A conversation with Julia Ingalls on the fiction and non-fiction of child abuse.
Image from Wikimedia Commons
We, Monsters by Zarina Zabrisky is the kind of unapologetic, visceral novel that explores the tenuous boundary between literature and reader exploitation. Structured as a travelogue of increasingly bizarre sexual behavior in a Bay Area sex dungeon, We, Monsters exposes the central character one leather-encased zipper tooth at a time. While this may seem more titillating than exploitative, the heart of the narrative beats with a much darker, less palatable blood. A stay-at-home-Mom-turned-dominatrix, Mistress Rose starts working in the dungeon in order to write a novel but starts to unravel when she meets Mike, a psychologically manipulative stranger who gets his rocks off by uncovering people’s darkest secrets. We go further and further back into Mistress Rose’s past until we are at the disturbing center of the novel: an episode of abuse whose unsentimental recounting is all the more horrible—and moving—for its precision.
Child abuse is singularly disturbing to write about, but there is a difference between cathartic purge, which is healing for the victim, and literary treatise, which is great for the audience. The subject matter, whether in fiction or non-fiction, is challenging to critique without sounding insensitive or callous, but that’s what critics are for: to define the line between assholery and art. Nabokov seems to get a pass with Lolita because of how he tackles larger issues of sexuality and masculinity in society, reducing his articulate narrator into Lolita’s hapless reject. In contrast to Nabokov, what does a direct account from the victim herself (or himself) do to a reader? How convincing should—or can—an author be, and how critical is it to know whether or not the writing comes from the writer’s own past? Does child abuse make for a good read? Or, like Holocaust footage, it is necessary in and of itself to remind readers that such travesties happen more regularly than we think about them?
We, Monsters, a gripping, nuanced exploration of how child abuse affects its adult victims, might be the answer. In Zabrisky’s hands, the brutal subject matter is leavened with emotion, humor, and an honest exploration of female sexuality. Much like Lolita, it is slyly funny and richly characterized, allowing the reader to develop empathy for anti-heroes. Most importantly, the book is a work of fiction, which upholds the conventions of craft to tell a universal story. As with her short story collection Iron, the brutality and urgency of the subject matter is presented in flights of gorgeous prose, capped by her hardlined native-Ukranian outlook.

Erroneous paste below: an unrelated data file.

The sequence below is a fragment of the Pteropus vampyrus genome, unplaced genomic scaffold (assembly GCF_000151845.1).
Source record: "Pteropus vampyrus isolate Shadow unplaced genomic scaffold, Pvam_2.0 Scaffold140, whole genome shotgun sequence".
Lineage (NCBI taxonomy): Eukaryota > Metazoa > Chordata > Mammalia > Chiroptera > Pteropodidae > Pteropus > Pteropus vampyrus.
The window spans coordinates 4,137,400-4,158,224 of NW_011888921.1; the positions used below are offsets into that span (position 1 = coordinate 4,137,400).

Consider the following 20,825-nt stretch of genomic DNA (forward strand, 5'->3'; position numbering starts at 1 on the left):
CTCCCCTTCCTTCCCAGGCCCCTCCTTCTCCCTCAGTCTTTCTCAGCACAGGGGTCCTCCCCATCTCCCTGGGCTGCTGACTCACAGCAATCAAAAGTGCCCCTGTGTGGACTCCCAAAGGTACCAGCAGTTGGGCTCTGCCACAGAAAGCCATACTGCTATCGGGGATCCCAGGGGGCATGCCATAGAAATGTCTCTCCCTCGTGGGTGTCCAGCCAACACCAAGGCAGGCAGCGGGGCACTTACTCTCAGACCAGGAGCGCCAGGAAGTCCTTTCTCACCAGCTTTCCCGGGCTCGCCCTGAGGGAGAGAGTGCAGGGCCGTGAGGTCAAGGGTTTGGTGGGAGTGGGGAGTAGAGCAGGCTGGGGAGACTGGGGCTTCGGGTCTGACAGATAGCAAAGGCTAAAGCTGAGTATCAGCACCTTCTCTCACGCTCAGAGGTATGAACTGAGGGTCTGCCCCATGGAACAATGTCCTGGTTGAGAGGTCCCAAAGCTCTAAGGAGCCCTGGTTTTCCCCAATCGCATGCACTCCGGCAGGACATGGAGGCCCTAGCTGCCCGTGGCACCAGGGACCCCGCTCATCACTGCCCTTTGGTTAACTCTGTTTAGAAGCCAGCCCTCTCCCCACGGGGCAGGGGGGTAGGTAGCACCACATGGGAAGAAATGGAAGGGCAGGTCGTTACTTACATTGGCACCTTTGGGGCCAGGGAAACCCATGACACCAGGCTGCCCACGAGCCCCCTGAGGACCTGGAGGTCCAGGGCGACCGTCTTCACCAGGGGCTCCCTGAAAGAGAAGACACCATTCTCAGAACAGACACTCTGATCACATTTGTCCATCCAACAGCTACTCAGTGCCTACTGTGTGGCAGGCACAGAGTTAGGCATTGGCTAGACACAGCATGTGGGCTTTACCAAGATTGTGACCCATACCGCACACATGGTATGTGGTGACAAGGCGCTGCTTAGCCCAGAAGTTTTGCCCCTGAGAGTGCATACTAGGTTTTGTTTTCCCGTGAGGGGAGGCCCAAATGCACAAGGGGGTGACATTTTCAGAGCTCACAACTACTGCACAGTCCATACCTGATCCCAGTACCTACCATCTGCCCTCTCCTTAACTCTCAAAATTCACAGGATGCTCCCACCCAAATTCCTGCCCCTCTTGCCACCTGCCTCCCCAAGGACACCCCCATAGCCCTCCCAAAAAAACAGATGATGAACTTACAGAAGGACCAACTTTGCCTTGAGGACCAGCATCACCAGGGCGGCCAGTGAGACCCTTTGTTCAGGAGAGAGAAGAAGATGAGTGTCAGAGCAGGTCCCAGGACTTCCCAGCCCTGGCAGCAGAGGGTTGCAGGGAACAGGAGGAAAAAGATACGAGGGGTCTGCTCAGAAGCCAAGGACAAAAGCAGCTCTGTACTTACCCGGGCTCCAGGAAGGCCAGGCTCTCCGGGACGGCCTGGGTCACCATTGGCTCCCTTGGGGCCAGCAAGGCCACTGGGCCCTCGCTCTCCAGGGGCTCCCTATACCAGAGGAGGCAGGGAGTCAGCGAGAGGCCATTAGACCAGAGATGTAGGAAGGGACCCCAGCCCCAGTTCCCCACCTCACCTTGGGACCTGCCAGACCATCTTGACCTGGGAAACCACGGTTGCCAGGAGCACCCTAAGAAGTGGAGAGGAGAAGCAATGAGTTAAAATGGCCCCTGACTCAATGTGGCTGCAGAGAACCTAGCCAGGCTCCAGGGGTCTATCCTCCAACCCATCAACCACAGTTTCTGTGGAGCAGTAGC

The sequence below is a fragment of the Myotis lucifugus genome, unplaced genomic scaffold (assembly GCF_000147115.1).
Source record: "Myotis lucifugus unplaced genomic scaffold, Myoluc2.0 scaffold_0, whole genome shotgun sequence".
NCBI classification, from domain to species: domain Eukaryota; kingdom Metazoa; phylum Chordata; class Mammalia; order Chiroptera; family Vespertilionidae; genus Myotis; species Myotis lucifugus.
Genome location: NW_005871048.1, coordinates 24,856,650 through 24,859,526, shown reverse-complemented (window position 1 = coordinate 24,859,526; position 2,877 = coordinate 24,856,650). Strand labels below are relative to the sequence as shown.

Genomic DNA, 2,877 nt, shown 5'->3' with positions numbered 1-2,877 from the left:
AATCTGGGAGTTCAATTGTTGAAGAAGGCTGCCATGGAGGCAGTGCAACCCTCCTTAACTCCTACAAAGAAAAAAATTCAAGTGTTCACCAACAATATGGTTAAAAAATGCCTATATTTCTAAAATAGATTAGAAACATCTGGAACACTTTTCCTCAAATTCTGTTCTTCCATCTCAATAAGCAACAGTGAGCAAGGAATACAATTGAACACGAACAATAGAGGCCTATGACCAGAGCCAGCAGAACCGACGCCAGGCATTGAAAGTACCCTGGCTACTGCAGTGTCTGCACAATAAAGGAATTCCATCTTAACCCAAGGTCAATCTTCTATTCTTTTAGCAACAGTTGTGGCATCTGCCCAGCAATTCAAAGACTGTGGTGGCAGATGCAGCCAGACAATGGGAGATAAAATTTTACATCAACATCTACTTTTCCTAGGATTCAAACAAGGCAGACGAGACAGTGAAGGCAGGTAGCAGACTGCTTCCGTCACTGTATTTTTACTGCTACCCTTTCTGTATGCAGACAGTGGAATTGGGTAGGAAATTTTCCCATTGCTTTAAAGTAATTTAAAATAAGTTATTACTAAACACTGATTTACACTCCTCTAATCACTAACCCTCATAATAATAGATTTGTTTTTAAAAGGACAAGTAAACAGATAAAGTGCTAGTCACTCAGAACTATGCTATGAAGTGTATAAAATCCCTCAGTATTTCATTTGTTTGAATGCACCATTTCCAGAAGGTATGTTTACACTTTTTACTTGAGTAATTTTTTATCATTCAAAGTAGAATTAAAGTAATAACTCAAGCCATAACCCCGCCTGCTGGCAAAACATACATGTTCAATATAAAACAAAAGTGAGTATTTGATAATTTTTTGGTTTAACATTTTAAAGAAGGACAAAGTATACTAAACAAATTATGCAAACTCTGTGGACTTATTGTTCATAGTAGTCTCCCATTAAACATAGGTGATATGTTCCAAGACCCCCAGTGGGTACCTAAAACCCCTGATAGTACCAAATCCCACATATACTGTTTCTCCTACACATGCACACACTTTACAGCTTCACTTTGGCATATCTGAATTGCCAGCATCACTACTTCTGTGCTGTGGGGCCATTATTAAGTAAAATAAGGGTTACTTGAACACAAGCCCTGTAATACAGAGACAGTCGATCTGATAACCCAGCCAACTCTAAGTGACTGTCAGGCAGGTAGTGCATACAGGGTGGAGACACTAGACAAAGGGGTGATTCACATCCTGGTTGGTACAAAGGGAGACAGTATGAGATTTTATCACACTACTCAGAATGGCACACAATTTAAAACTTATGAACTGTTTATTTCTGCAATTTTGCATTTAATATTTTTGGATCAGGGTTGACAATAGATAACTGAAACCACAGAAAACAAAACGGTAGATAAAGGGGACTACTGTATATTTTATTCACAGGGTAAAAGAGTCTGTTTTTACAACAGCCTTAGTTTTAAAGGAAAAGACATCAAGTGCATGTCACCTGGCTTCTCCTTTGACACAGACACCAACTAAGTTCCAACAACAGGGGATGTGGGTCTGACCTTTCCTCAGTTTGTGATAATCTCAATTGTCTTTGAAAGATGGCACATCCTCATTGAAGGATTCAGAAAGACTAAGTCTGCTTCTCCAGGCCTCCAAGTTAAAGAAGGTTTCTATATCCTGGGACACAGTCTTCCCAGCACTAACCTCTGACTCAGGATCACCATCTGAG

I first met Zabrisky outside The Last Bookstore in downtown Los Angeles after she read from a story about a Russian heroin addict escaping thugs. She seemed equal parts forceful and vulnerable; if we ever got into a fight she would easily knock me to the ground but then comfort me in my defeat. Her reading was accompanied by Dick Dale’s 1960s surf guitar anthem “Misirlou,” which, while whimsical on the surface, is propelled by a dangerous undercurrent. Listening to her read again at the Literary Death Match and the Roar Shack reading series, where her theatrics amplified her work, I was keen to hear more. We spoke via Skype to discuss the difficult process of crafting a raw, powerful story into a taut, dignified work.
—Julia Ingalls for Guernica
Guernica: I wanted to ask you about your structural choices, specifically your choice to use footnotes. Was that something you knew you were going to do from the start?
Zarina Zabrisky: It came naturally in the earlier stages of the book. I was always fascinated by Nabokov’s Pale Fire, which was in the back of my mind while I wrote We, Monsters. Footnotes, or a split page, is natural for a native Russian reader. Most classic Russian novels have a split page, like War and Peace, or anything by Dostoevsky. Because we are taught to write and speak in French, part of the text would be written in French, but then it would be translated into Russian and included as a footnote. A real novel has to have footnotes. In the case of We, Monsters I did it for main character and her double-life, her split life. Of course, some readers will not read the footnotes. I asked my American friends, “How often do you read footnotes?” and the answer was, not frequently. [Laughs.] However, for me, it was important that there was already a background that sat still on the page.